Boosting your protection against common cyber threats
To kick off #CyberMonth2023, the Canadian Anti-Fraud Centre has partnered with Get Cyber Safe, who, like us, understands how important cyber security is to businesses as well as individuals. This blog presents our shared perspective, and we thank them for being a dedicated partner in the cyber security of Canadians.
Finding the motivation to start a new fitness routine can be tough, just like staying up to date on the latest cyber threats. But much like the latest fitness crazes like joggling (jogging and juggling), doga (dog yoga), cyber criminals are also coming up with new and innovative techniques to step up their skills. Luckily, you don’t have to be a fitness expert or a cyber security buff to stay ahead of common cyber threats! Learn about them here and how to help protect yourself.
Common cyber threats and how to boost your protection
Phishing is one of the easiest ways for fraudsters to steal sensitive information. Phishing messages can take many forms like an email or direct message, a phone call (vishing) or a text message (smishing ) from a cyber criminal pretending to be from a legitimate source like someone you know or a reputable company. The message tries to trick you into giving your personal information by using tactics like urgent or threatening language. Fraudsters can use your information to steal your identity or to gain access to your personal and/or business’s accounts.
Boosting your protection against phishing
- Delete suspicious messages
- Report smishing messages to 7726 and to the CAFC
With reported losses of $308.6 million to the CAFC, investment scams produced the highest losses in 2022 and $161.4 million lost in the first six months of 2023. Like other types of scams and fraud, investment scams can take many forms. The most common form of investment scam involving Canadians is cryptocurrency investments after seeing a fake advertisement.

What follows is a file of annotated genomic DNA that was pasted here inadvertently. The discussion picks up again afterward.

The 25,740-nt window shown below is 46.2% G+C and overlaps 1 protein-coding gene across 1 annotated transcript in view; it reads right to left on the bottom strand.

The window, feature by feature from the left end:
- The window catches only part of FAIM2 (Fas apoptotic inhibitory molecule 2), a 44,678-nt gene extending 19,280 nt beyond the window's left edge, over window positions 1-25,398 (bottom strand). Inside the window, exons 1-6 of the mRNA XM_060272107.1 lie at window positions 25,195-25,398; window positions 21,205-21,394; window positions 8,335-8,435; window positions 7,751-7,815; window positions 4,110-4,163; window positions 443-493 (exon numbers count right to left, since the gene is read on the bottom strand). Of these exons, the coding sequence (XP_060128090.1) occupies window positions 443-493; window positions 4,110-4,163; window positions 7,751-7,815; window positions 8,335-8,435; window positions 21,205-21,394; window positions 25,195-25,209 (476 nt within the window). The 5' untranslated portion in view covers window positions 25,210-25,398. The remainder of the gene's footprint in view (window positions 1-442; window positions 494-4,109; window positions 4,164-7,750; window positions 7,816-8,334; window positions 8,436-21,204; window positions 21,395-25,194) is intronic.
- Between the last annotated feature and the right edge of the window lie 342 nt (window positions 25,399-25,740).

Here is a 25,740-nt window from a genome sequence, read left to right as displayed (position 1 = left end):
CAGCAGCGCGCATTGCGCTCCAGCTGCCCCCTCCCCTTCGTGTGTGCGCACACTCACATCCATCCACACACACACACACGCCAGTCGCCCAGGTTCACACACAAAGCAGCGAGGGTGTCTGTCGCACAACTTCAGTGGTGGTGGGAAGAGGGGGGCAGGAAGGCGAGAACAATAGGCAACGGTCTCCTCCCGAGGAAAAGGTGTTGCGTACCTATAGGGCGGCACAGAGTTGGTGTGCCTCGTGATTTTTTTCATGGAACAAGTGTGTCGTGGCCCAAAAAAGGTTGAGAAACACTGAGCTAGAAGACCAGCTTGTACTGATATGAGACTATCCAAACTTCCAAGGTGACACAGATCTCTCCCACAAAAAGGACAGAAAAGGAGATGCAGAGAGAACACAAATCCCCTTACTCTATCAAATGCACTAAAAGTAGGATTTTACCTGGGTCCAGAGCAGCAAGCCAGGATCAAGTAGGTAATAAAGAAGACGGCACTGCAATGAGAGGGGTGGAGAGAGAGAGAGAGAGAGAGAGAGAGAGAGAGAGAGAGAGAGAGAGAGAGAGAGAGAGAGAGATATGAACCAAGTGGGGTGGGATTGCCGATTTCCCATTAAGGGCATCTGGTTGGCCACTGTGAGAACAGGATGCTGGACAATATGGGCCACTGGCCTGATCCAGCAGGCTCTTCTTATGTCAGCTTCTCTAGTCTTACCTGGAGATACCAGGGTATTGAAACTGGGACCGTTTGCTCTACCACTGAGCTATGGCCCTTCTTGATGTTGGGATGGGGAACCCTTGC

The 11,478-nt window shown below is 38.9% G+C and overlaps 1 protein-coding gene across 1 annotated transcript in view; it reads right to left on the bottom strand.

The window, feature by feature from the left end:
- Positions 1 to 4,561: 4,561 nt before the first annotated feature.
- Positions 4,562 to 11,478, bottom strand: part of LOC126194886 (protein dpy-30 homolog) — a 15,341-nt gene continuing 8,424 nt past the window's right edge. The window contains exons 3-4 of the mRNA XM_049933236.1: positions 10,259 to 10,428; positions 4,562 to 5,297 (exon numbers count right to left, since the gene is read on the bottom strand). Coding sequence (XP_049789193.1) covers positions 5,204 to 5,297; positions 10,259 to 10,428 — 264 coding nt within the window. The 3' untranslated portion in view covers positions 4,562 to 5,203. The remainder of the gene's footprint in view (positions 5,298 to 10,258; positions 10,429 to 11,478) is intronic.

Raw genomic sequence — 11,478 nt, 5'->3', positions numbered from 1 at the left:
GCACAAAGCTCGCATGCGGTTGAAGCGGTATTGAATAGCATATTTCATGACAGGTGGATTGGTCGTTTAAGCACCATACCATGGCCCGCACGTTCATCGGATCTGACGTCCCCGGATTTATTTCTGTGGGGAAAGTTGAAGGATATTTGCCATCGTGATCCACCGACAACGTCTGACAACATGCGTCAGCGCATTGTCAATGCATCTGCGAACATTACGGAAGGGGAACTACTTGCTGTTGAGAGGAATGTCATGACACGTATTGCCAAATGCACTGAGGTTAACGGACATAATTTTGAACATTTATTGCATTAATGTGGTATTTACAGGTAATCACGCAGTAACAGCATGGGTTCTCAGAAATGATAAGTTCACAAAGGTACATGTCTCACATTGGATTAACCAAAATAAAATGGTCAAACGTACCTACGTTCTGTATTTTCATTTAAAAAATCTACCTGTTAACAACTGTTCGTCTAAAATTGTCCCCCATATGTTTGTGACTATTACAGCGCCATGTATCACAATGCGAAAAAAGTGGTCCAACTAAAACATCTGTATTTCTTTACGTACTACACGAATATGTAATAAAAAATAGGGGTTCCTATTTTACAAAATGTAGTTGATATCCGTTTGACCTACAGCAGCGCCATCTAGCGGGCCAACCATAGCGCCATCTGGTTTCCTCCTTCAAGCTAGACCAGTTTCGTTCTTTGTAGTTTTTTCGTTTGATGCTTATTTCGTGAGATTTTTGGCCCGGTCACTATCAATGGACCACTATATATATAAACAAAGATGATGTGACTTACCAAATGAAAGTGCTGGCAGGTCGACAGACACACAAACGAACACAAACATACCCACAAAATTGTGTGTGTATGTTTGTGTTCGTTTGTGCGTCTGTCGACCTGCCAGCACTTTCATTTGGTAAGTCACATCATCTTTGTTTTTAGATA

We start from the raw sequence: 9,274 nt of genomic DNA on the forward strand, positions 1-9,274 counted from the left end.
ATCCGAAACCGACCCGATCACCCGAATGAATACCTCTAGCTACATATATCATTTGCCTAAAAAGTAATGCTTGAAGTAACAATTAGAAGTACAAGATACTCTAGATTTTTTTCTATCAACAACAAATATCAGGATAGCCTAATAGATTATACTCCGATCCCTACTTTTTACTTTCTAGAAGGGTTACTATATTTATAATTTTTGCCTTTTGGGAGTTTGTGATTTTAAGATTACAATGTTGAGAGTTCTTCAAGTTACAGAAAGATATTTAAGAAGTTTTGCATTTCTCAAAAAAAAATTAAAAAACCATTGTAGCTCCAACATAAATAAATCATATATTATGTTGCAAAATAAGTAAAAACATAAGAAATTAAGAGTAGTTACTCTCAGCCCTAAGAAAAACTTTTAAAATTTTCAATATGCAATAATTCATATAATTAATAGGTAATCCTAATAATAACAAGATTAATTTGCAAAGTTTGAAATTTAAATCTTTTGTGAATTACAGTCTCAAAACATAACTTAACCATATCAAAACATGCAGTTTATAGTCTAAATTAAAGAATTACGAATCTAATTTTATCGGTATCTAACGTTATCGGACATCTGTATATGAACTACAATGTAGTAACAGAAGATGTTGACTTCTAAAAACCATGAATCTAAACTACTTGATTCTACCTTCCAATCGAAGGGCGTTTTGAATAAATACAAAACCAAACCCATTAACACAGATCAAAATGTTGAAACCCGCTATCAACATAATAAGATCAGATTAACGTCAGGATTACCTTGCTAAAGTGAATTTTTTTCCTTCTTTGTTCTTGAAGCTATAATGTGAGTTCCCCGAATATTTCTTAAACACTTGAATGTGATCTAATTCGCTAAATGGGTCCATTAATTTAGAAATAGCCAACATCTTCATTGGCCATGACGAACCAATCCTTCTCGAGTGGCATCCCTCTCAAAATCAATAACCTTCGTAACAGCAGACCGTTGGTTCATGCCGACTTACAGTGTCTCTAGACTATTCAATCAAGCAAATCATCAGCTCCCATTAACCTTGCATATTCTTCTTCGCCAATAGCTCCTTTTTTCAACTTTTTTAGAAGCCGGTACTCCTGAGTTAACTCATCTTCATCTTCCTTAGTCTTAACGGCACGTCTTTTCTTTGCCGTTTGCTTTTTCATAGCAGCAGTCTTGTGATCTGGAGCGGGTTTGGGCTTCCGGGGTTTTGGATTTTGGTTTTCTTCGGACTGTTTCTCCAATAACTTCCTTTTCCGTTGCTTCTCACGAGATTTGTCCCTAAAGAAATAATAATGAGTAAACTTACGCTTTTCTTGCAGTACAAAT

Fraudsters also target victims on dating and social media platforms by using a form of investment scam called romance scams. The cybercriminal develops a relationship with the victim and tricks them into giving money. In all instances of investment scams, cybercriminals tend to have an appealing sales pitch or story
Boosting your protection against investment scams
- Always research investment platforms before investing your hard-earned money
- Be wary of too-good-to-be-true offers or individuals asking you for money a short time after meeting them
Service scams are a popular trend and involve cybercriminals stealing your money without providing an actual service or stealing your information by gaining access to your computer. Cybercriminals use a variety of different tactics to trick their victims. They may pretend to be a cellphone or existing service provider to ask for sensitive information to perform a “credit check”, or they may impersonate a tech support company to gain remote access to your computer putting you at risk of identity fraud.
Boosting your protection against service scams
- Never allow individuals remote access to your device
- If you are experiencing issues with your device, bring it to a reputable technician
- Never provide personal or sensitive information over the phone unless you initiated the call with your service provider
Cybercriminals are clever and will go to great lengths to steal from their victims. Social engineering happens when a fraudster does research on a search engine or social media to learn more about an individual or organization. They then use the information they find to send phishing messages that look like they come from a friend, a boss, a reputable company or another trusted source to trick people into sending their sensitive information, like banking information and login credentials.
Boosting your protection against social engineering
- Limit what you share on social media
- Use strong and unique passwords and passphrases for each account
- Enable multi-factor authentication for added layers of protection in case your credentials fall into the wrong hands
No matter your level of cyber fitness, fraudsters will stop at nothing to steal from their victims. Your best protection against cyber threats is to learn more about them and the simple steps you can take to protect yourself. To learn more about common tactics used by cybercriminals, explore the Fraudster’s toolbox infographic
This information was originally shared on the Government of Canada website (https://www.getcybersafe.gc.ca/en/blogs/boost-your-protection-against-common-cyber-threats). For this blog post, Get Cyber Safe has partnered with the Canadian Anti-Fraud Centre (CAFC), and understands how important cyber security is to businesses as well as individuals. This blog presents their shared perspective, and we thank them for sharing this information to increase the cyber security of Canadians